COLUMBUS: Two Democrats said Thursday they plan to ask a state legislative committee to force leaders of the job creation nonprofit JobsOhio to appear before the panel to address questions over its financing.
State Reps. John Carney and Denise Driehaus told reporters they will call for a vote by the House Finance and Appropriations Committee to subpoena the entity to speak publicly about how it has used millions of dollars.
“These are public dollars, this is a public-private partnership and we want you to come in and testify,” Driehaus said.
Republican Gov. John Kasich and the legislature created JobsOhio to attract jobs to the state and keep them. Economic development duties from a state government department, now called the Development Services Agency, were shifted to the private nonprofit, which is not subject to the same oversight.
Democrats have criticized JobsOhio since its creation in 2011 for its lack of transparency. JobsOhio’s ability as a private entity to manage taxpayer dollars under Ohio’s Constitution is the subject of an ongoing legal challenge that liberal and conservative groups have joined.
Questions over JobsOhio’s funding have mounted since the state’s Republican auditor issued a subpoena last week seeking access to its private financial books.
Auditor Dave Yost has given JobsOhio Chief Financial Officer Kevin Giangola until Tuesday to produce the records after JobsOhio declined to volunteer them. He has asked for financial statements, spending and revenue ledgers, salary and benefits payments and other documents — or an explanation for withholding them.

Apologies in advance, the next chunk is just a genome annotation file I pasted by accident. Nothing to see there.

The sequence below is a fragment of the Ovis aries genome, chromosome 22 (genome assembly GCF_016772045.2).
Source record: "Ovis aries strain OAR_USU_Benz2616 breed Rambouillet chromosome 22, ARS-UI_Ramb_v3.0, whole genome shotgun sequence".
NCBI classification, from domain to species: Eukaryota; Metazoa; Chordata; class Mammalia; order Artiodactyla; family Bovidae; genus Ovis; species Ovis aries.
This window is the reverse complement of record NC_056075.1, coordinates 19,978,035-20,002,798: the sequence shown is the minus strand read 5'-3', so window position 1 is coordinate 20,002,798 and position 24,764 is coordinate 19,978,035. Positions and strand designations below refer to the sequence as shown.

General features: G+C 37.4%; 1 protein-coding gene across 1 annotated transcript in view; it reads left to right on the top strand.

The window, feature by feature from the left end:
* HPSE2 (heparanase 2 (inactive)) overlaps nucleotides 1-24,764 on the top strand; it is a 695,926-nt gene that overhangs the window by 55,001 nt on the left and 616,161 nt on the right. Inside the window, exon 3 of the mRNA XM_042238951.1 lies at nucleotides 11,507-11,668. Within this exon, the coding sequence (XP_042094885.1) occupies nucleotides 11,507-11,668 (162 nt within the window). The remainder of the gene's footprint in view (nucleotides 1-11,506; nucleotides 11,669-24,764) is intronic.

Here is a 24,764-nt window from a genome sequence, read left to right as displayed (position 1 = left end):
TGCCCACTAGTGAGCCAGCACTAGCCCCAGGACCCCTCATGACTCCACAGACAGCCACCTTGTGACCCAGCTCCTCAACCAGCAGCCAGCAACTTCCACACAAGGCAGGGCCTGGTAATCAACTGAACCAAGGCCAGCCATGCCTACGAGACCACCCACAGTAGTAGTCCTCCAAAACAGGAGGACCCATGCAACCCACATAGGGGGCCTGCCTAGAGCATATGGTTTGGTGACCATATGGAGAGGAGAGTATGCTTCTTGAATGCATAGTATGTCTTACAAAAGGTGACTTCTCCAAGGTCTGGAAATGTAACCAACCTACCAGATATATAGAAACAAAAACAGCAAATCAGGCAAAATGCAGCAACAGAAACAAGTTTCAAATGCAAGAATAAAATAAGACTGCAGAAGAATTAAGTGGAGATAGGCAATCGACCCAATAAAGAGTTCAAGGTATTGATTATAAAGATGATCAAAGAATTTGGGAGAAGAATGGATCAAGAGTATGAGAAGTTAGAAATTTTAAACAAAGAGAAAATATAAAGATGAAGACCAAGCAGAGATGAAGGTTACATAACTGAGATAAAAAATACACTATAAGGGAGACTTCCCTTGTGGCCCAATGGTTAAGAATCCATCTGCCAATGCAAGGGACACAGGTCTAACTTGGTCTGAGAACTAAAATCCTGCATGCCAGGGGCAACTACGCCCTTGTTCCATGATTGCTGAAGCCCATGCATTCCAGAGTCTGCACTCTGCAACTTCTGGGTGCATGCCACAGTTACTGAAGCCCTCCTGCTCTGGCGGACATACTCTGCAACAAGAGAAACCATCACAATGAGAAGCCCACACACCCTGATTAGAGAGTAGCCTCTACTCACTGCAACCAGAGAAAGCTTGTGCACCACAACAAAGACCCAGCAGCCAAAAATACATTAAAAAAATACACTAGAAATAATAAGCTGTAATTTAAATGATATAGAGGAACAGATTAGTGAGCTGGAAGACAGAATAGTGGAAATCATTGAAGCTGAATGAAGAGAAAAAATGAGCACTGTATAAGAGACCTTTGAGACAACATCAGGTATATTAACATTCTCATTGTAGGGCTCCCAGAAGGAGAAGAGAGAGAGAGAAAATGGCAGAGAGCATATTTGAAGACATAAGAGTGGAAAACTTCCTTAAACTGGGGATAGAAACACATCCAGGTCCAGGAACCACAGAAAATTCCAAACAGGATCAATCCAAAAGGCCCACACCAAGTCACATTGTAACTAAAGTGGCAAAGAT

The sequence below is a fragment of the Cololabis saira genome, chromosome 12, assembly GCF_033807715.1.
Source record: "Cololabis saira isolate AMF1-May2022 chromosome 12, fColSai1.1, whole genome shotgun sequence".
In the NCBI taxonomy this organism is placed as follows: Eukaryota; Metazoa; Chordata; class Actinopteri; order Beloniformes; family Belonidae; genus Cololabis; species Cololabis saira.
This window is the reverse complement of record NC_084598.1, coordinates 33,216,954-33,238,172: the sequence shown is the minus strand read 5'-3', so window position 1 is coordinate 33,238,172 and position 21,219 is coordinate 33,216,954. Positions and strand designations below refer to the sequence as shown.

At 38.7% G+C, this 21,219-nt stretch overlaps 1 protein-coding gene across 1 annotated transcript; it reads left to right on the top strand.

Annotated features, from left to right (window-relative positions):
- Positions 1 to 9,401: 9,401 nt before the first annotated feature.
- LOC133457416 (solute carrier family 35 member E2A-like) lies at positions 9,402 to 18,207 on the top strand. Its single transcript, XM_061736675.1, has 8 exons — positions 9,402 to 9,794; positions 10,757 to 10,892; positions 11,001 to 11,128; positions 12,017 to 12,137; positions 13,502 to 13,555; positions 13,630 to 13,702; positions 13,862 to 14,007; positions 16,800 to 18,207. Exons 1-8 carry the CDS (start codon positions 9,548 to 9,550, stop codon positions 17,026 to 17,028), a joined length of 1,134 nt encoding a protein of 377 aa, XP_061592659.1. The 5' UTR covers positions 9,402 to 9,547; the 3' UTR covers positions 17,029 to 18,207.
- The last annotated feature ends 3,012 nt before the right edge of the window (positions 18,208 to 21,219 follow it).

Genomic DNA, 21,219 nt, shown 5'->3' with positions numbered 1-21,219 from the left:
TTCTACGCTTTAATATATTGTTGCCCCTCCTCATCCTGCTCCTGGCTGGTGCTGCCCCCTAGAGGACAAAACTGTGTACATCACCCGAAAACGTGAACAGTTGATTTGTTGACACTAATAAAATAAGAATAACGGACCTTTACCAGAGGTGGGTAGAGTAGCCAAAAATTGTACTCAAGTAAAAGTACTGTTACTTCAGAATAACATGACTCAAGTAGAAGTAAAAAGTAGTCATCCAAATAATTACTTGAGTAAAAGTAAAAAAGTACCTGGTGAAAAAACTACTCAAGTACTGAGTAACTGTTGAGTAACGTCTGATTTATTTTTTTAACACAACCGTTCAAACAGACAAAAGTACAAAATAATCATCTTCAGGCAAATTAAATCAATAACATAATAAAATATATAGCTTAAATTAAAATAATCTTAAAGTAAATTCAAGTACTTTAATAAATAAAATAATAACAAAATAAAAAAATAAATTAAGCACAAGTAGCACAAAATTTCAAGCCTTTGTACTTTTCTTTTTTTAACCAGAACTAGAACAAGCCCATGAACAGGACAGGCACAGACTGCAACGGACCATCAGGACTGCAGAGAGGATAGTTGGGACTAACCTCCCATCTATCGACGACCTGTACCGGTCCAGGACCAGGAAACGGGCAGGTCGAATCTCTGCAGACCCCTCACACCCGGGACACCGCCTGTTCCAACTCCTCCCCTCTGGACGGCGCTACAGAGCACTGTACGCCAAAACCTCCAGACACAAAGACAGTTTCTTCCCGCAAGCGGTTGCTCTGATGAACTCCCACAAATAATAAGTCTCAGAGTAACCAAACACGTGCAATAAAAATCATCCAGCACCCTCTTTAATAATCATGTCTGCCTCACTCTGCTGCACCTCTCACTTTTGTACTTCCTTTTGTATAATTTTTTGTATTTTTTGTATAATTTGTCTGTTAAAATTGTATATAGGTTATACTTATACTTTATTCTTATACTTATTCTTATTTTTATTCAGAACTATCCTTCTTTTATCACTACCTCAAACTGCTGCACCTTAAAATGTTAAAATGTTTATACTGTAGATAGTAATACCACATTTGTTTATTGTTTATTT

Yost says he has the right to audit the public and private funds flowing through the public-private partnership, though the administration and Republican leaders who control the legislature think otherwise.
Yost has said he wants to make sure JobsOhio’s money “is working for the people of Ohio — creating jobs and growing this economy for our families.”
He says there’s no confusion over his authority to audit JobsOhio, which recently went to market with a $1.5 billion bond offering backed by proceeds from its rights to the state’s liquor business for the next 25 years.
JobsOhio spokeswoman Laura Jones said the entity welcomes the auditor’s review of its public funds.
“We recognize having him review all public funds that DSA (the Development Services Agency) has provided to JobsOhio is appropriate, and we look forward to working with him in that effort,” Jones said.
Asked whether JobsOhio had produced the records Yost requested, she said, “We’re in ongoing discussions with the auditor about the process.”
Legislators, including Driehaus, have visited JobsOhio to discuss economic development and other issues. She said the visits weren’t related to the nonprofit’s budget but economic development strategies and spending on an advertisement campaign.
“I have different questions now,” Driehaus said. “And they won’t come now. And it’s not just me; it’s a matter of procedure.”
She said she had expected that the entity would testify during the budget process on “how the money is being spent, where it came from — just like everybody else does — and kind of give an accounting of what’s going on.”
The Democrats’ move for a subpoena likely won’t go far.
Last week, Democrats on the budget-writing committee asked JobsOhio to appear before the development subcommittee to answer questions about the entity’s finances and financial records.
The chairman of the subcommittee said neither he nor House Speaker William Batchelder, R-Medina, feels it’s necessary for JobsOhio to testify.
JobsOhio was required to submit an independent audit to the state Development Services Agency by the end of last year. That audit showed the entity raised almost $7 million in contributions, though it isn’t required to disclose who gave it money or provided in-kind services. The agency also received millions of dollars in state grants.